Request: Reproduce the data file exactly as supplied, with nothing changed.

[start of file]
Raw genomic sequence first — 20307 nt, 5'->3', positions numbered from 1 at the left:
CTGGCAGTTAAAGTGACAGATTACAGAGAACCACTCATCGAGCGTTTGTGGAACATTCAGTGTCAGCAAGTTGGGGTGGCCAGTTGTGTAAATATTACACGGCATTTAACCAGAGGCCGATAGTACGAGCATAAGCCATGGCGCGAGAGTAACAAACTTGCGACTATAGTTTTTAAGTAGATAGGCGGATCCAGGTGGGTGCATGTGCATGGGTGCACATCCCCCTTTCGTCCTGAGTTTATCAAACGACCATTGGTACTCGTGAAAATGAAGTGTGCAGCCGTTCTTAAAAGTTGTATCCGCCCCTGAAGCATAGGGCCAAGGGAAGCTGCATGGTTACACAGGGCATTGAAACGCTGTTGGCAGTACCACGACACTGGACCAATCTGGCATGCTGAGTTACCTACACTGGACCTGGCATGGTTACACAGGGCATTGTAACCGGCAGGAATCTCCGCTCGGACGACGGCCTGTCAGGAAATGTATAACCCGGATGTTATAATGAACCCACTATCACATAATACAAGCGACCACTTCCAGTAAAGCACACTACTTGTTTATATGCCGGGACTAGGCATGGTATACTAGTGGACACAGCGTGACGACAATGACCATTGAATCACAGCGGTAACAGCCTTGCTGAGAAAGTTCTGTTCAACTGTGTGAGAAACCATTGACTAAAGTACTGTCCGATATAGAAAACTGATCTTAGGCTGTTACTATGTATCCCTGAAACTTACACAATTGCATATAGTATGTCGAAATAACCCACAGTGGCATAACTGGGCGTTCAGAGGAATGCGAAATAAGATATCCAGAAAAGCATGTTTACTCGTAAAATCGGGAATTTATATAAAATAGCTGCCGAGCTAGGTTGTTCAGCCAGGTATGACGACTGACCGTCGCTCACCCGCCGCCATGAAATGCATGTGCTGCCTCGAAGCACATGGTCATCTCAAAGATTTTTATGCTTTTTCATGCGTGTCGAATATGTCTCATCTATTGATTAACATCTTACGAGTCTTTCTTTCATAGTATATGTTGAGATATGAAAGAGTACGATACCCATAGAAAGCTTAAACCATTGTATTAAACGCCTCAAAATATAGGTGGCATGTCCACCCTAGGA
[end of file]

Raw genomic sequence first — 20307 nt, 5'->3', positions numbered from 1 at the left:
CTGGCAGTTAAAGTGACAGATTACAGAGAACCACTCATCGAGCGTTTGTGGAACATTCAGTGTCAGCAAGTTGGGGTGGCCAGTTGTGTAAATATTACACGGCATTTAACCAGAGGCCGATAGTACGAGCATAAGCCATGGCGCGAGAGTAACAAACTTGCGACTATAGTTTTTAAGTAGATAGGCGGATCCAGGTGGGTGCATGTGCATGGGTGCACATCCCCCTTTCGTCCTGAGTTTATCAAACGACCATTGGTACTCGTGAAAATGAAGTGTGCAGCCGTTCTTAAAAGTTGTATCCGCCCCTGAAGCATAGGGCCAAGGGAAGCTGCATGGTTACACAGGGCATTGAAACGCTGTTGGCAGTACCACGACACTGGACCAATCTGGCATGCTGAGTTACCTACACTGGACCTGGCATGGTTACACAGGGCATTGTAACCGGCAGGAATCTCCGCTCGGACGACGGCCTGTCAGGAAATGTATAACCCGGATGTTATAATGAACCCACTATCACATAATACAAGCGACCACTTCCAGTAAAGCACACTACTTGTTTATATGCCGGGACTAGGCATGGTATACTAGTGGACACAGCGTGACGACAATGACCATTGAATCACAGCGGTAACAGCCTTGCTGAGAAAGTTCTGTTCAACTGTGTGAGAAACCATTGACTAAAGTACTGTCCGATATAGAAAACTGATCTTAGGCTGTTACTATGTATCCCTGAAACTTACACAATTGCATATAGTATGTCGAAATAACCCACAGTGGCATAACTGGGCGTTCAGAGGAATGCGAAATAAGATATCCAGAAAAGCATGTTTACTCGTAAAATCGGGAATTTATATAAAATAGCTGCCGAGCTAGGTTGTTCAGCCAGGTATGACGACTGACCGTCGCTCACCCGCCGCCATGAAATGCATGTGCTGCCTCGAAGCACATGGTCATCTCAAAGATTTTTATGCTTTTTCATGCGTGTCGAATATGTCTCATCTATTGATTAACATCTTACGAGTCTTTCTTTCATAGTATATGTTGAGATATGAAAGAGTACGATACCCATAGAAAGCTTAAACCATTGTATTAAACGCCTCAAAATATAGGTGGCATGTCCACCCTAGGA